New Guidance for Nasal Aerosols and Sprays
FDA's new draft guidance, "Bioavailability and Bioequivalence Studies for Nasal Aerosols and Nasal Sprays for Local Action," contains some recommendations related to the container closure systems for such products.
Crucially, the agency recommends that when ensuring bioequivalence as part of an Abbreviated New Drug Application, the same brand and model of actuator and metering valve or pump that is used in the reference product should be used in the test product. If that's not possible, then the critical dimensions of the components' designs should be as close as possible. Metering chamber volumes and actuator orifice diameters should be the same. In addition, the external dimensions of the test actuator should ensure comparable depth of nasal insertion to the reference actuator.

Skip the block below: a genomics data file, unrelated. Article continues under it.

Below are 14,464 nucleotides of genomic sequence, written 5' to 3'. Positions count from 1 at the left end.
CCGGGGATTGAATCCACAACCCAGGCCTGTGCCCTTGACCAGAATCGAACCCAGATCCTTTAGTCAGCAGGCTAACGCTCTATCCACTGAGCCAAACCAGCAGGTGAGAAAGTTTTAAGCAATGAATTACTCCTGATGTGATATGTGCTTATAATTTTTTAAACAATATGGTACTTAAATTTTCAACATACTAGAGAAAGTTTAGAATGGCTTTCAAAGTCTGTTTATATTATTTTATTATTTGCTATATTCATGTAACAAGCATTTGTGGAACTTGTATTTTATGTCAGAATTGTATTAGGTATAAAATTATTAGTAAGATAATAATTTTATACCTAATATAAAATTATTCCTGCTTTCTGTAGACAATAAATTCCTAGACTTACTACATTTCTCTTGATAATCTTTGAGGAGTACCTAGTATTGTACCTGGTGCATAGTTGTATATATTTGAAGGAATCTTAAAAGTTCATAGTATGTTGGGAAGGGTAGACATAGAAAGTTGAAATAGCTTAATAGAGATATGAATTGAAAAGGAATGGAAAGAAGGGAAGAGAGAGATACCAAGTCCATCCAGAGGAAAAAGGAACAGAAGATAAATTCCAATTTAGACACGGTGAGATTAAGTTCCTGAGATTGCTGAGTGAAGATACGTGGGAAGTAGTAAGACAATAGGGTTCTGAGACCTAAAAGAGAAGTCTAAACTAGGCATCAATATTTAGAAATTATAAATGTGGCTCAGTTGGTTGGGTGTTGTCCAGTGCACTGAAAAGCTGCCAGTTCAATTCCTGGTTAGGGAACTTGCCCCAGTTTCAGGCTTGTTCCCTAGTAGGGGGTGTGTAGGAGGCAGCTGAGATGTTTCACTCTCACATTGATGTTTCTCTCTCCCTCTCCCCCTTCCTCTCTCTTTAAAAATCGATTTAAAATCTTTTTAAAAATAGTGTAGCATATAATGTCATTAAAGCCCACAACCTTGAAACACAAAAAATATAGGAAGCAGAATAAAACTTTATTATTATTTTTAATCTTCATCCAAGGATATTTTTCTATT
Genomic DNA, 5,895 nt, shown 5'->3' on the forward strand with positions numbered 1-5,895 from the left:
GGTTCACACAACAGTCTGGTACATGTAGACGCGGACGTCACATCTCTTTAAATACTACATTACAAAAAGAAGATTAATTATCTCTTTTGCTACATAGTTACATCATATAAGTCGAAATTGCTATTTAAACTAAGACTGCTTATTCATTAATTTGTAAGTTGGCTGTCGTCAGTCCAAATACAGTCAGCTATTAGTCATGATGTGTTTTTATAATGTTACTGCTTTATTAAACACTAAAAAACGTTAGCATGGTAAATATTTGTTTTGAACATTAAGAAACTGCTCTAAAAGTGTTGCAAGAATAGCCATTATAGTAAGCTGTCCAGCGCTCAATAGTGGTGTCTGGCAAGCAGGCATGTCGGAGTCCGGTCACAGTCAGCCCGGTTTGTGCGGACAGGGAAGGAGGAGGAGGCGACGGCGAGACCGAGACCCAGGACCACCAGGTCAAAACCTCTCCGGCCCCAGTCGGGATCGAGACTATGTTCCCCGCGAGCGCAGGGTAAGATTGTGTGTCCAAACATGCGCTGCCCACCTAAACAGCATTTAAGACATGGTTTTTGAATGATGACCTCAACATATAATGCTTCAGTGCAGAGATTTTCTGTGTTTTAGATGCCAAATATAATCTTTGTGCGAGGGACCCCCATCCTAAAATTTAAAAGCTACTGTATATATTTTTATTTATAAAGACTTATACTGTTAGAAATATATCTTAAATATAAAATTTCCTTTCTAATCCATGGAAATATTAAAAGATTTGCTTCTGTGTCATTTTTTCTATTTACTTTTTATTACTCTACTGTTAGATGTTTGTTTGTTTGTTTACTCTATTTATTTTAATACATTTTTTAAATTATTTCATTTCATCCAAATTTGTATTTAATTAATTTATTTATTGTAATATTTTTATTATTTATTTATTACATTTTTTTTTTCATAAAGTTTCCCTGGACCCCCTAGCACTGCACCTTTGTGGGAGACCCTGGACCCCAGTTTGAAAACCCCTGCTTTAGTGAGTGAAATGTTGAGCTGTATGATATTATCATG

If a nasal aerosol or nasal spray comes in more than one container size containing the same components, composition, metering valve, and actuator, and the largest container size has passed bioavailability and bioequivalence tests, then the tests do not need to be performed on smaller container sizes. Much of the document is devoted to outlining seven tests for characterizing bioavailability and bioequivalence studies, among them single actuation content through container life and spray pattern.
The draft guidance, published April 2, 2003, can be viewed at www.fda.gov/cder/guidance/5383DFT.pdf. This version is the second draft guidance. The first, published in June 1999, received so many comments, and the agency made so many changes, that FDA decided to publish it again in draft form.